Ordered to leave Uruguay within 72 hours or face imprisonment, and knowing a superior British force was waiting for him, Langsdorff blew his ship up rather than risk the loss of his almost 1,100 crew members.
Three days later, in a hotel in Buenos Aires, Langsdorff wrapped himself in Graf Spee’s battle flag and shot himself in the head.
In 1941, far away from the battles in the Atlantic, a new town was founded in Ontario, east of Oshawa. It was the site of the largest munitions plant in the British Commonwealth and named for HMS Ajax. As the town grew, many of its streets were named for the ships and sailors of River Plate battle in South America.
In 2007, one of those streets was named for Langsdorff in honour of his efforts to spare Allied merchant seamen and his own crew. Another street was named for the Graf Spee in 2017.
There’s been some progress: Meeting late last month, council voted 6-1 to change the name of Graf Spee Lane, a street in a new subdivision construction. The city is planning an open house to hear from the street’s “affected residents.”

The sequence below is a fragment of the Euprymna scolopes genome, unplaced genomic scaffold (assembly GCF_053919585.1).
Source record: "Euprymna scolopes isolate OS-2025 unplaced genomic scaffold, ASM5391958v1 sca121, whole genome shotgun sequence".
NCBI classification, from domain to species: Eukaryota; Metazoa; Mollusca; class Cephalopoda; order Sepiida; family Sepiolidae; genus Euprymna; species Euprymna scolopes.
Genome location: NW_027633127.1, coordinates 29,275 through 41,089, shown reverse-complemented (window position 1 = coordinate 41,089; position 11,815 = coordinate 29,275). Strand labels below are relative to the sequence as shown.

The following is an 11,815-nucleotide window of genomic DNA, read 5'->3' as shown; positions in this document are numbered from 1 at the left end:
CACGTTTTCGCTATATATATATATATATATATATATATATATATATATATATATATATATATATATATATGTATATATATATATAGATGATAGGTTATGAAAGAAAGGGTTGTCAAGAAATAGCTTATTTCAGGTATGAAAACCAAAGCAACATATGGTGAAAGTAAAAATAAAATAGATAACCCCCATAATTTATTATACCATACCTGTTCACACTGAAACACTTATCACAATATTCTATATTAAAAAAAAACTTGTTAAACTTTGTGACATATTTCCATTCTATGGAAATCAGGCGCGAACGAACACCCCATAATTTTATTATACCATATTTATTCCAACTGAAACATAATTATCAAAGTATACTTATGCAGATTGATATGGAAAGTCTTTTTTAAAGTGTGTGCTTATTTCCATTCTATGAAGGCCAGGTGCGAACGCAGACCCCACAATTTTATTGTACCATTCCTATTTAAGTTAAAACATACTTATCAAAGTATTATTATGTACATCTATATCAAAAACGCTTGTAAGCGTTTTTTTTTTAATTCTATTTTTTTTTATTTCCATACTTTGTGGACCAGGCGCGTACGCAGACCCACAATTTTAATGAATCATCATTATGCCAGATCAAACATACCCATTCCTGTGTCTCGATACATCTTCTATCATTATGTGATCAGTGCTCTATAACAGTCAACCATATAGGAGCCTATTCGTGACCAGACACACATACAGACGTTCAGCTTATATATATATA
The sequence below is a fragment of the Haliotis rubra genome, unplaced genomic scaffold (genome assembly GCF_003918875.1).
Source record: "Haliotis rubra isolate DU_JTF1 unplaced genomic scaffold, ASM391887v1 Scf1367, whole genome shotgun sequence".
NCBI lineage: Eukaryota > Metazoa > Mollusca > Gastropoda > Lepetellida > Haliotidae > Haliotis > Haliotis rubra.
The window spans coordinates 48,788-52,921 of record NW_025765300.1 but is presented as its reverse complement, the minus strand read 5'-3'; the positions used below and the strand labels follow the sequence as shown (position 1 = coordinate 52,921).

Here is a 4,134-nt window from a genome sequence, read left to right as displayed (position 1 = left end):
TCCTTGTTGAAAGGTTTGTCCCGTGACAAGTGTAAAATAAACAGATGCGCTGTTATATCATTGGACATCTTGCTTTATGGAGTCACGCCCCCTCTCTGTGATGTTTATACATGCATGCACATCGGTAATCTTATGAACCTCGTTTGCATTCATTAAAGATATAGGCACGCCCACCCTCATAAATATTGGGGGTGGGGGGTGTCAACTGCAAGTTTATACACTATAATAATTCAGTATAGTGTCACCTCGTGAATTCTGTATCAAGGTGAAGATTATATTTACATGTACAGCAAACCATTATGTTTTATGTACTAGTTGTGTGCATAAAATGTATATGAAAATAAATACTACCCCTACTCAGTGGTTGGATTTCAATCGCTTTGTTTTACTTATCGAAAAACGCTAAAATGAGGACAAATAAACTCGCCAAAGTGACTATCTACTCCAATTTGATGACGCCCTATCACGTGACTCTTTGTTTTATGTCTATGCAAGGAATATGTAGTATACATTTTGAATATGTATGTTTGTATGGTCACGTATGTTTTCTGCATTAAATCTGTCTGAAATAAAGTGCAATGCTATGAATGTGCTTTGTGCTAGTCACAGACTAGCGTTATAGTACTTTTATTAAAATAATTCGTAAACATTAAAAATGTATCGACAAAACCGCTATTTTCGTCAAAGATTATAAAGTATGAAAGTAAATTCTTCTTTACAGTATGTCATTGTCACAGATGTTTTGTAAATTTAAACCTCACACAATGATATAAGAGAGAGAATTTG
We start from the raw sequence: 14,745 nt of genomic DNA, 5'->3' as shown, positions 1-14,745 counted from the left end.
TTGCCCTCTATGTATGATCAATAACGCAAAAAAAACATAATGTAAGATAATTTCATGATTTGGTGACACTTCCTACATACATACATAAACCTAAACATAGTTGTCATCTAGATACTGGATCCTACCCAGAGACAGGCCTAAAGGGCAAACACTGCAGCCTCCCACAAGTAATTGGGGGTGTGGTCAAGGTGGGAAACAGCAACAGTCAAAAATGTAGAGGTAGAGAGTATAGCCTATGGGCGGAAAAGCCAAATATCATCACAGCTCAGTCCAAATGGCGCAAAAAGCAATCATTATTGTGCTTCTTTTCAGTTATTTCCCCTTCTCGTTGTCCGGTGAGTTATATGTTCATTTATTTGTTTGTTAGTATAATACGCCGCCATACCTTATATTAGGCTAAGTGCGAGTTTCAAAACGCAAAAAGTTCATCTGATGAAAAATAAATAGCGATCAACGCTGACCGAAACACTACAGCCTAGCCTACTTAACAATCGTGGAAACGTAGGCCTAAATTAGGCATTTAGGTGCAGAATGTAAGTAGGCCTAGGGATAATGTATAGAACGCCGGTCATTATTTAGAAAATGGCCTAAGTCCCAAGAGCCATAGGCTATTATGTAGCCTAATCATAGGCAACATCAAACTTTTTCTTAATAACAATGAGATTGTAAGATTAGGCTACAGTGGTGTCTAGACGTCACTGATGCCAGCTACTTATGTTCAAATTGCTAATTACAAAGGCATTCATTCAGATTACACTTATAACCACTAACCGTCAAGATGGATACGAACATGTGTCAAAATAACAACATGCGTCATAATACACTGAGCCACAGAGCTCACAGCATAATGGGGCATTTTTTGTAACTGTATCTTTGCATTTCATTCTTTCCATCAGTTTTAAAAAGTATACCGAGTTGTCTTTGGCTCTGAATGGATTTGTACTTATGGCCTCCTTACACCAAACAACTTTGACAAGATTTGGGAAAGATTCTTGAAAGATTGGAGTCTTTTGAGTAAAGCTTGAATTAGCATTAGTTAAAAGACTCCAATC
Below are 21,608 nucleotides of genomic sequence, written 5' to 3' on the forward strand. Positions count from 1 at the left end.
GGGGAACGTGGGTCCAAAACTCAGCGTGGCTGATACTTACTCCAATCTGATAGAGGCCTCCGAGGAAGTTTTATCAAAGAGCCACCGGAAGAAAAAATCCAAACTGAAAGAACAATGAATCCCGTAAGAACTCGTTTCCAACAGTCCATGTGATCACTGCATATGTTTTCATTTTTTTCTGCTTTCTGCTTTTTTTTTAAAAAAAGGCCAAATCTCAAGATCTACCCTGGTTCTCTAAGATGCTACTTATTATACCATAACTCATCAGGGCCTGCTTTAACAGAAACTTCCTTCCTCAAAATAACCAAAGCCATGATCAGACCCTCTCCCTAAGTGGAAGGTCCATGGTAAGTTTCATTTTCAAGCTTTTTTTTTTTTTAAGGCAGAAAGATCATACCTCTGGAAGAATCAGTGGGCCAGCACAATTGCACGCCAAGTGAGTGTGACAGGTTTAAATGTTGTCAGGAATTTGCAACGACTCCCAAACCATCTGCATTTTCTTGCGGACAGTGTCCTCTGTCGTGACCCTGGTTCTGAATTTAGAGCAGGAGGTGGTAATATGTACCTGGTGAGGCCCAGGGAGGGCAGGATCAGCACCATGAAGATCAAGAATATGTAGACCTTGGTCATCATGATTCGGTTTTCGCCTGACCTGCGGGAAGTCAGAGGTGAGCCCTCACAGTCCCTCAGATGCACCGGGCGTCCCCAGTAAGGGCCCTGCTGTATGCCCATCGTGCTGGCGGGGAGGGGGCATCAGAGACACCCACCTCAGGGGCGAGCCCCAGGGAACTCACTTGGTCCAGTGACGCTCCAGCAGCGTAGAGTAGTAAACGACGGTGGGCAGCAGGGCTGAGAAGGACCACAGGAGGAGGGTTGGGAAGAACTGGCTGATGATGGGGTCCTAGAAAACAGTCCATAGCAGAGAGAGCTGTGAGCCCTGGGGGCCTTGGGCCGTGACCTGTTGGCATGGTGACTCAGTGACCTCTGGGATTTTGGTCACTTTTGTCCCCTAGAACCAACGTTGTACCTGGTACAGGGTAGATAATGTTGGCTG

The lane has further meaning for the region’s Jews because of its close proximity to St. Paul’s United Church, where Ajax’s only synagogue, B’nai Shalom v’Tikvah, has been holding its services for the last 20 years.
“I can’t think of a poorer location,” Ajax Mayor Shaun Collier told DurhamRegion.com.
As for Langsdorff, his reputation isn’t enough to justify even a small Canadian monument to a Nazi, Wiseman argued.
“It’s not black and white. Was he an evil person? I don’t know, but he was certainly loyal to the Nazi cause,” Wiseman said. “You can name a street after the Battle of the River Plate, you can name it after sailors who fought in it on the Allied side, but certainly you don’t celebrate the Nazi captain of the Nazi warship.”
Aside from the six million Jewish victims of the Holocaust, Wiseman said his effort is driven by the memory of his grandparents, Charles Wittenberg and Eve Wittenberg, who fought with the French Resistance and lost most of their families in Nazi death camps.